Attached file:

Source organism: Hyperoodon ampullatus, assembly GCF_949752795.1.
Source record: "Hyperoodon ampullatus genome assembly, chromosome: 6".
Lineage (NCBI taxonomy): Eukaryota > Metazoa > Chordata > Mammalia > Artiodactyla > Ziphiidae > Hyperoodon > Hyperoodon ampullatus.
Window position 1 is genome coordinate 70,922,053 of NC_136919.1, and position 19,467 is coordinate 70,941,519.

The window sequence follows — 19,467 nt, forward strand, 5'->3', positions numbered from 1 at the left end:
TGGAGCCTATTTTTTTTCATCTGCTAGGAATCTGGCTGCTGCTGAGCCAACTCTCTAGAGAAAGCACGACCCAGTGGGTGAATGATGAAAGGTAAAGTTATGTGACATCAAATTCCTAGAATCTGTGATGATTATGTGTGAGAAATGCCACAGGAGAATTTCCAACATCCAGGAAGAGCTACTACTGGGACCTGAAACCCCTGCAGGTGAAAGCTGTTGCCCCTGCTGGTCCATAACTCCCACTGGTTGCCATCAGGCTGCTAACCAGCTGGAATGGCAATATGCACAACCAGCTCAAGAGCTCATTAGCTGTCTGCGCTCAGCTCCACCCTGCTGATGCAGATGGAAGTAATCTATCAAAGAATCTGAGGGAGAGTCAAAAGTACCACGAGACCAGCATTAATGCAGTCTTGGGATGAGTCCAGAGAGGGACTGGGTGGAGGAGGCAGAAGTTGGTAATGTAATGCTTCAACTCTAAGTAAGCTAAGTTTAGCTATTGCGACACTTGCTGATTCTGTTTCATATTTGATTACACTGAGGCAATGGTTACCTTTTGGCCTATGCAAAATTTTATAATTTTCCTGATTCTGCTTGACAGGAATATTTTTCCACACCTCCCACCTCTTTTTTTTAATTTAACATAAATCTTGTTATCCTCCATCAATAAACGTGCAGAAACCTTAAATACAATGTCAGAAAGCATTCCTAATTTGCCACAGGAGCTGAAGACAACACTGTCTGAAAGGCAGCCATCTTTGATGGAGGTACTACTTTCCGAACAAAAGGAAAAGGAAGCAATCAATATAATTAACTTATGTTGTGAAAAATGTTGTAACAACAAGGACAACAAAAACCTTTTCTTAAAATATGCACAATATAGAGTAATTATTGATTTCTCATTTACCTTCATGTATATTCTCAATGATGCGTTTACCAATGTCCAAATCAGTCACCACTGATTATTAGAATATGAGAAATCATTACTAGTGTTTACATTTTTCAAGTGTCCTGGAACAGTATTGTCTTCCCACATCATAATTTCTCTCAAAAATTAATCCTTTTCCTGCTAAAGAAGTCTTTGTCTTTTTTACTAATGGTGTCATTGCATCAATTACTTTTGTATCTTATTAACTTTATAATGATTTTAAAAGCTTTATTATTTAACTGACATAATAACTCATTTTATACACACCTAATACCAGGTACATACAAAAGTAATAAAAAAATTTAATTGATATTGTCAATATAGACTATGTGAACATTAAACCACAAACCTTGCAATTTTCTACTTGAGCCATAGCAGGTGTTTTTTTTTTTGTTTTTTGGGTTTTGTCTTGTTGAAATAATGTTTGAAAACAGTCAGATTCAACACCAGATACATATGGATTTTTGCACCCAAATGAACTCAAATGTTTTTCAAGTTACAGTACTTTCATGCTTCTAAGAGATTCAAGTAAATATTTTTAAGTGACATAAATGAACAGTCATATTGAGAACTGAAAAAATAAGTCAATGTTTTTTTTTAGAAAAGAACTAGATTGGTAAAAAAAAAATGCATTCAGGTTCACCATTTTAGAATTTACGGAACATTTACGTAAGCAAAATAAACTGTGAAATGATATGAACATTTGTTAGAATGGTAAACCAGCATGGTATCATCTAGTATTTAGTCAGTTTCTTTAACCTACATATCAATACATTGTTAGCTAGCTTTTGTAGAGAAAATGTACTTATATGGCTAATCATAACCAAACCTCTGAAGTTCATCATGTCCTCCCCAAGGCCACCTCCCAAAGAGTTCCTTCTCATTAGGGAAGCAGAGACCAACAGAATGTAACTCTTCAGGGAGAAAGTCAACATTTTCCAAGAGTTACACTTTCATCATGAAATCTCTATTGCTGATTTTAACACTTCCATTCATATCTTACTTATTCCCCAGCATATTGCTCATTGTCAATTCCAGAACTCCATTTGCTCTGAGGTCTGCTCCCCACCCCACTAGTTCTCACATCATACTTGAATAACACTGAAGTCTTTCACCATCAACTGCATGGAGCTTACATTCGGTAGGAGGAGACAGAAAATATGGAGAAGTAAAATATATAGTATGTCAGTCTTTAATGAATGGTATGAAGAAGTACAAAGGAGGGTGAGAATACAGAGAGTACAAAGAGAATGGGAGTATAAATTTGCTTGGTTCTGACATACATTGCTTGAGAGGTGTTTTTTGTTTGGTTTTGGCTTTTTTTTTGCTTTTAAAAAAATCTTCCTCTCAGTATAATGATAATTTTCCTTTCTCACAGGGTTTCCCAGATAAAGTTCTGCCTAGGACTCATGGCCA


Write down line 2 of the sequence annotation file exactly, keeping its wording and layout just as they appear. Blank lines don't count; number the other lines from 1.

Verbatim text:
Source record: "Hyperoodon ampullatus genome assembly, chromosome: 6".